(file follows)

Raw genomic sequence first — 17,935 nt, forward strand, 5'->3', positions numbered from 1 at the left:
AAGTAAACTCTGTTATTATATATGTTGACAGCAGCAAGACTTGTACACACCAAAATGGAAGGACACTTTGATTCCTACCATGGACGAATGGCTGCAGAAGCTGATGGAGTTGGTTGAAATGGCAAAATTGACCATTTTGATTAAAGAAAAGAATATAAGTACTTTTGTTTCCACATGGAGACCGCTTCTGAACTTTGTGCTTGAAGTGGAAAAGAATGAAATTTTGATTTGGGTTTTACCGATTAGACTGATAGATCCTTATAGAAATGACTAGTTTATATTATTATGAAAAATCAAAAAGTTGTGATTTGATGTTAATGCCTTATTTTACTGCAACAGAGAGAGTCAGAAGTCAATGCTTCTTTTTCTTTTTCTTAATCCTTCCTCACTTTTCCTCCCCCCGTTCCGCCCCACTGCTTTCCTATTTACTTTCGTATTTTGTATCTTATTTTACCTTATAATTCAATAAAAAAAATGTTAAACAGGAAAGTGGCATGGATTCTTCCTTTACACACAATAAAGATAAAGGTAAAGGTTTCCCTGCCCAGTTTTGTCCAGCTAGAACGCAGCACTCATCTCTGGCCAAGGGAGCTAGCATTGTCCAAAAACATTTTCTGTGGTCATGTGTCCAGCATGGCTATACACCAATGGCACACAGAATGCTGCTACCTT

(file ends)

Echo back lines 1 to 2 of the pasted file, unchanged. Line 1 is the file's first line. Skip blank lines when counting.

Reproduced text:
Raw genomic sequence first — 17,935 nt, forward strand, 5'->3', positions numbered from 1 at the left:
AAGTAAACTCTGTTATTATATATGTTGACAGCAGCAAGACTTGTACACACCAAAATGGAAGGACACTTTGATTCCTACCATGGACGAATGGCTGCAGAAGCTGATGGAGTTGGTTGAAATGGCAAAATTGACCATTTTGATTAAAGAAAAGAATATAAGTACTTTTGTTTCCACATGGAGACCGCTTCTGAACTTTGTGCTTGAAGTGGAAAAGAATGAAATTTTGATTTGGGTTTTACCGATTAGACTGATAGATCCTTATAGAAATGACTAGTTTATATTATTATGAAAAATCAAAAAGTTGTGATTTGATGTTAATGCCTTATTTTACTGCAACAGAGAGAGTCAGAAGTCAATGCTTCTTTTTCTTTTTCTTAATCCTTCCTCACTTTTCCTCCCCCCGTTCCGCCCCACTGCTTTCCTATTTACTTTCGTATTTTGTATCTTATTTTACCTTATAATTCAATAAAAAAAATGTTAAACAGGAAAGTGGCATGGATTCTTCCTTTACACACAATAAAGATAAAGGTAAAGGTTTCCCTGCCCAGTTTTGTCCAGCTAGAACGCAGCACTCATCTCTGGCCAAGGGAGCTAGCATTGTCCAAAAACATTTTCTGTGGTCATGTGTCCAGCATGGCTATACACCAATGGCACACAGAATGCTGCTACCTT